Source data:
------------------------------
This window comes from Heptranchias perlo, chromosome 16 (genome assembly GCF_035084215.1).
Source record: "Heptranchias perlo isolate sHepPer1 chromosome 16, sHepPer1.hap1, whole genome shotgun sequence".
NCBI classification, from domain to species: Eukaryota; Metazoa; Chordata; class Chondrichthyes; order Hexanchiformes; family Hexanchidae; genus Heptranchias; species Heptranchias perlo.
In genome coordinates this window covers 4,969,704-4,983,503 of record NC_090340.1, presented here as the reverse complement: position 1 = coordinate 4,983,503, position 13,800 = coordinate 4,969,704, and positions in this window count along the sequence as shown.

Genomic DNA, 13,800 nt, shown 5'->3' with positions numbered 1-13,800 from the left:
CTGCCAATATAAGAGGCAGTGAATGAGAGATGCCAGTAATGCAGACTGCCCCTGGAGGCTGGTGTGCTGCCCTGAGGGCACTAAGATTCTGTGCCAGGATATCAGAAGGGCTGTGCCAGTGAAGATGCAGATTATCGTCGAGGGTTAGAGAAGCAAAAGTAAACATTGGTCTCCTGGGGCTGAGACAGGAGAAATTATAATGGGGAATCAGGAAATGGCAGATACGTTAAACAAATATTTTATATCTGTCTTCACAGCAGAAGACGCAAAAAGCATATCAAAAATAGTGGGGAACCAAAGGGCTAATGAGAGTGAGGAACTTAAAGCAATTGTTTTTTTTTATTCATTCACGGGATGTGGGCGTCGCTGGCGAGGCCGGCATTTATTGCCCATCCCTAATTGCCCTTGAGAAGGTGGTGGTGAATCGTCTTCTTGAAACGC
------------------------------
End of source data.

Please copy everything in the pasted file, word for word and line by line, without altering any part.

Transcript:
This window comes from Heptranchias perlo, chromosome 16 (genome assembly GCF_035084215.1).
Source record: "Heptranchias perlo isolate sHepPer1 chromosome 16, sHepPer1.hap1, whole genome shotgun sequence".
NCBI classification, from domain to species: Eukaryota; Metazoa; Chordata; class Chondrichthyes; order Hexanchiformes; family Hexanchidae; genus Heptranchias; species Heptranchias perlo.
In genome coordinates this window covers 4,969,704-4,983,503 of record NC_090340.1, presented here as the reverse complement: position 1 = coordinate 4,983,503, position 13,800 = coordinate 4,969,704, and positions in this window count along the sequence as shown.

Genomic DNA, 13,800 nt, shown 5'->3' with positions numbered 1-13,800 from the left:
CTGCCAATATAAGAGGCAGTGAATGAGAGATGCCAGTAATGCAGACTGCCCCTGGAGGCTGGTGTGCTGCCCTGAGGGCACTAAGATTCTGTGCCAGGATATCAGAAGGGCTGTGCCAGTGAAGATGCAGATTATCGTCGAGGGTTAGAGAAGCAAAAGTAAACATTGGTCTCCTGGGGCTGAGACAGGAGAAATTATAATGGGGAATCAGGAAATGGCAGATACGTTAAACAAATATTTTATATCTGTCTTCACAGCAGAAGACGCAAAAAGCATATCAAAAATAGTGGGGAACCAAAGGGCTAATGAGAGTGAGGAACTTAAAGCAATTGTTTTTTTTTATTCATTCACGGGATGTGGGCGTCGCTGGCGAGGCCGGCATTTATTGCCCATCCCTAATTGCCCTTGAGAAGGTGGTGGTGAATCGTCTTCTTGAAACGC